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Is there a tide of anti-Americanism?

By Alan Maass | February 28, 2003 | Page 7

THE WORLD is being swept by a tide of hatred and bigotry toward…America. That's the line that Washington's war makers are pumping out as George W. Bush's planned slaughter in Iraq grows closer.

If you believe Dubya, of course, the U.S. is going to war against "terrorists" who are motivated by their hatred of America and "our freedoms." But "anti-Americanism" has become the excuse to dismiss any opposition to the U.S. war--in countries like France and Germany, of course, but even in the U.S. itself.

You don't have to look far to see that the bigotry actually runs the other way. In the U.S. media, the French are now casually dismissed as "cheese-eating surrender monkeys"--and that's not to mention the racist stereotypes about Arabs that have become perfectly acceptable.

Blowhard George Will had the gall to tell this "joke" in a Newsweek column: "How many Frenchmen does it take to defend Paris? No one knows, it's never been tried." What a clever joke--about a country where more than 6 million soldiers, three out of every four who served, were either killed or wounded in the First World War.

The tirades about anti-Americanism are the last refuge of scoundrels who can't justify their war on Iraq. George Will and friends complain about the "ingrates" who don't recognize all the good that the U.S. government does. But that's precisely what people across the globe question.

Since taking office, the Bush administration has not only declared its intention to go to war wherever it pleases against "terrorism," but it rejected the Kyoto Treaty on global warming, refused to recognize the new International Criminal Court, defended U.S. drug company patents despite Africa's AIDS epidemic and generally offended people everywhere with its incredible arrogance. That's what "America" represents around the world, and people are right to be against it.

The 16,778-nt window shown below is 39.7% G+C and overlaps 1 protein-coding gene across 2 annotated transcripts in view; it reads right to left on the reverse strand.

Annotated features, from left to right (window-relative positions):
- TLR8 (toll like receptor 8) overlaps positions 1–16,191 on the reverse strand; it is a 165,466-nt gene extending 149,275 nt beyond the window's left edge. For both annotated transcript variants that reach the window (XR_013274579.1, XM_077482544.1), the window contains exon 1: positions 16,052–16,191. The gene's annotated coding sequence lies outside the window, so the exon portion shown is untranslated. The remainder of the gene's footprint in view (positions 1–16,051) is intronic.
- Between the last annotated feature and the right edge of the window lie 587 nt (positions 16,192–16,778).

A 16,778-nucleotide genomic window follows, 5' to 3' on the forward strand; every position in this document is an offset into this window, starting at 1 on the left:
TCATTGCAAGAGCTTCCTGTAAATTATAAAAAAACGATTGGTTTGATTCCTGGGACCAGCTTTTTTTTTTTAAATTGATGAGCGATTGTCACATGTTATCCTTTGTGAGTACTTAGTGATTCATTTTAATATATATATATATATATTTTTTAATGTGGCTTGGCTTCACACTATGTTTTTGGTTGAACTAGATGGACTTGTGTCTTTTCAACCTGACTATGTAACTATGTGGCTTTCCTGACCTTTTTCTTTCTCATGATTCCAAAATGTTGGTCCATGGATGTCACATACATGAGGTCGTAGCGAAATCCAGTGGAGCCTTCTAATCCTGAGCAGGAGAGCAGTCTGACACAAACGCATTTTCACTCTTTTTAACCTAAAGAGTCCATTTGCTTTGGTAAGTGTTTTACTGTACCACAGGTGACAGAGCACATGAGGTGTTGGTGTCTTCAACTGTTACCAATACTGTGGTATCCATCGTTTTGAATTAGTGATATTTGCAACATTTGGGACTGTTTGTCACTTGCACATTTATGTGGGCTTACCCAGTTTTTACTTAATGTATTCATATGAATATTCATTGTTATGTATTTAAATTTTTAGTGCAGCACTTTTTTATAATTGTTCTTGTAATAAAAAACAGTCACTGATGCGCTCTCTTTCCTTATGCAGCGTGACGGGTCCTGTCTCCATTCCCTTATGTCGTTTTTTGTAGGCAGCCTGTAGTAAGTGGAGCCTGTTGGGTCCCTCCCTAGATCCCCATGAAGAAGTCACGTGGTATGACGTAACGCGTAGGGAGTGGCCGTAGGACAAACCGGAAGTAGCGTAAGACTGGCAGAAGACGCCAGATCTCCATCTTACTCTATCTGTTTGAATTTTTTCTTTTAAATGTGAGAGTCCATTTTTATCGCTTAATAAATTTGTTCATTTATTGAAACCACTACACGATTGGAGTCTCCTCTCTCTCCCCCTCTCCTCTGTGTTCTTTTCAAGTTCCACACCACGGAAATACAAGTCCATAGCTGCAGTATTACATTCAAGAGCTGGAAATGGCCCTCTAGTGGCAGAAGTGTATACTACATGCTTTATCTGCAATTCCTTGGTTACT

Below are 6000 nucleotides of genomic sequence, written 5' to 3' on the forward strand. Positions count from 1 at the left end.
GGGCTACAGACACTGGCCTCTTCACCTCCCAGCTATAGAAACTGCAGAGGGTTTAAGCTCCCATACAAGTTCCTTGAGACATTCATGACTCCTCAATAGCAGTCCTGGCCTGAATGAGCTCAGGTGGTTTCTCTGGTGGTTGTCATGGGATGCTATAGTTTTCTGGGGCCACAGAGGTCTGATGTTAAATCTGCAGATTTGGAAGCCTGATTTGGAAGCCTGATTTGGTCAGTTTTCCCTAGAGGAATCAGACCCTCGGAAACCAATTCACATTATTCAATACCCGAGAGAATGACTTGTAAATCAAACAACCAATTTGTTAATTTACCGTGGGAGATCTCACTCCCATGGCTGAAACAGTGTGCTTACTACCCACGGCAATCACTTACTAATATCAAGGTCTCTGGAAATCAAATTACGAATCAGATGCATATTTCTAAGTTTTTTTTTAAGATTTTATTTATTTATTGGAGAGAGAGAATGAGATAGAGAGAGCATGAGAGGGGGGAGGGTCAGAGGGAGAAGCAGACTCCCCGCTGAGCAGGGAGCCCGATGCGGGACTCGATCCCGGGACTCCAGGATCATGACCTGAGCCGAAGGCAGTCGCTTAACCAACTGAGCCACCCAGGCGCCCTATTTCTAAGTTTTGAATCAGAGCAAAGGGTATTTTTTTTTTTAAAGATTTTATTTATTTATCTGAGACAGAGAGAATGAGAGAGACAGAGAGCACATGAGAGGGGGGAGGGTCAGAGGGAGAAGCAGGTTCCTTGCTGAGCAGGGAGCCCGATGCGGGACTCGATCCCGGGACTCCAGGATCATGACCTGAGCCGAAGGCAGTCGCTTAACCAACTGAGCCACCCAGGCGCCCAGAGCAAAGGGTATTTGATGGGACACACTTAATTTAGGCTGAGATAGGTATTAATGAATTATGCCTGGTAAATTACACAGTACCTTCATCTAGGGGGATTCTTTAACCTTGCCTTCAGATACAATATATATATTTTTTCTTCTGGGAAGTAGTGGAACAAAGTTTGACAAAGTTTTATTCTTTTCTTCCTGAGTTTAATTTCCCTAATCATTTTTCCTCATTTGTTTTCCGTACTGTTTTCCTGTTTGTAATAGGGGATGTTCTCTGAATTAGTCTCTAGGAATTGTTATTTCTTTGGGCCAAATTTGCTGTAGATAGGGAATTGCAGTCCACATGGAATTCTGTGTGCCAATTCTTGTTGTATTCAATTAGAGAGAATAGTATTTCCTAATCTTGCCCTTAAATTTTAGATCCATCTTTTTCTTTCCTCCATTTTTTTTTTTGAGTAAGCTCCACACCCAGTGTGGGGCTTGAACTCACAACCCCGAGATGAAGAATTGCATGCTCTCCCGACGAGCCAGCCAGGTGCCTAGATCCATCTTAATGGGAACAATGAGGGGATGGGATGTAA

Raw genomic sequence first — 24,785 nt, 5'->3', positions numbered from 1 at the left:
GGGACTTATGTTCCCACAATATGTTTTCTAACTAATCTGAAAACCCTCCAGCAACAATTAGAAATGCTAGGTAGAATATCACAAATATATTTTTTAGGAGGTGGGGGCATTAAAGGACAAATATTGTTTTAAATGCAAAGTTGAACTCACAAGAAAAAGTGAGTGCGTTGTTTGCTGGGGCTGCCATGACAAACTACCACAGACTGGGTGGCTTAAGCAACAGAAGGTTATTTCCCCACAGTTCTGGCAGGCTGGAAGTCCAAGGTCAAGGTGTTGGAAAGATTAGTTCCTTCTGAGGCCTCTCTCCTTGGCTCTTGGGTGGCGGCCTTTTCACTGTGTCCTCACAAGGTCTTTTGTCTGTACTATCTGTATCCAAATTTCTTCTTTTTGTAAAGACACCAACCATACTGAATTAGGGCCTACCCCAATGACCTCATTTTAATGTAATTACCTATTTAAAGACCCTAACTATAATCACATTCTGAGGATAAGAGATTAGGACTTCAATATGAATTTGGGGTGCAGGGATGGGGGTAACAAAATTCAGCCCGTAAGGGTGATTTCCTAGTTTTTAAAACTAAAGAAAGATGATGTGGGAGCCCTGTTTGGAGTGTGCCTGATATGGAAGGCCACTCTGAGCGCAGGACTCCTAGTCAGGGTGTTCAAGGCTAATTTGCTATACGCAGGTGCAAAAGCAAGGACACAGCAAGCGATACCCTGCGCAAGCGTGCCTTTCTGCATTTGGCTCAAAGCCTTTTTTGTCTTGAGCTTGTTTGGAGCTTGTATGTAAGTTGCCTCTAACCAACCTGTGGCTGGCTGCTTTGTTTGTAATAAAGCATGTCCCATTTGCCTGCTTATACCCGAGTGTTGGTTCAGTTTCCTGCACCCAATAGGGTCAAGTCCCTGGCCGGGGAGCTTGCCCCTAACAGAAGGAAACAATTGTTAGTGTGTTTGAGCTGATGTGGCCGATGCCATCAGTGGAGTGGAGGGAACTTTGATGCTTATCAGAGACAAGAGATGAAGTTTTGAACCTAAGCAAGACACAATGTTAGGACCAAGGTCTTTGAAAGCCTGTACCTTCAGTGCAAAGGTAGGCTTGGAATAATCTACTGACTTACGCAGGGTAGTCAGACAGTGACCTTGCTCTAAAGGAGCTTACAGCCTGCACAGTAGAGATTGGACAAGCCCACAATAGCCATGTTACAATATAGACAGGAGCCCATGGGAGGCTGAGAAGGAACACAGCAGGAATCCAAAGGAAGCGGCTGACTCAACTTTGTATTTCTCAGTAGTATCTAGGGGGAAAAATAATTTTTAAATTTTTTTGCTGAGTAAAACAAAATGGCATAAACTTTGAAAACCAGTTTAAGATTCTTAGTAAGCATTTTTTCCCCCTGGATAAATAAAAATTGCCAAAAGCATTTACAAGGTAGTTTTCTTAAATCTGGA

One motive for Washington's talk about "anti-Americanism" is to create a false "us vs. them" mentality--to make it seem like all people in the U.S. are in it together. But they're not.

The Bush gang and the corporate elite it serves stand to gain from the oil bonanza that will follow the war, as well as the more general aim of further asserting U.S. power. Ordinary people in the U.S. will be asked to fight the war and sacrifice their living standards--while gaining nothing from the imposition of Washington's power.

There are actually two Americas, one made up of the haves and the other the have-nots. And there is a brand of anti-Americanism--one that in Europe often gets a radical tinge--which doesn't make this distinction.

It comes from seeing public support inside the U.S. for imperialist war--even the bare majority in the case of Iraq--as evidence that all of America must be a bastion of conservatism and ignorance. For example, one British film producer told a San Francisco Chronicle reporter that she thought ordinary Americans were to blame for their "failure to understand the Iraq situation as well as they should. They complain about 'Old Europe's' reaction, but I feel that we are much more aware and informed than they are."

There is some truth in this comment. Ordinary people in the U.S. are systematically miseducated about events and conflicts in the world, and because of this, they often accept Washington's chauvinism. But any view of America that accepts this as unchanging is wrong.

In greater or lesser numbers, ordinary people do see through Washington's lies and take action to oppose their own government. The mass movement against the Vietnam War was one example--and another is today's growing struggle against the war on Iraq.

The worldwide protests against the war on February 15 showed an internationalist alternative to the politicians' hysteria about "anti-Americanism"--and to the mistaken belief that all Americans always support the actions carried out in their name by the U.S. government.

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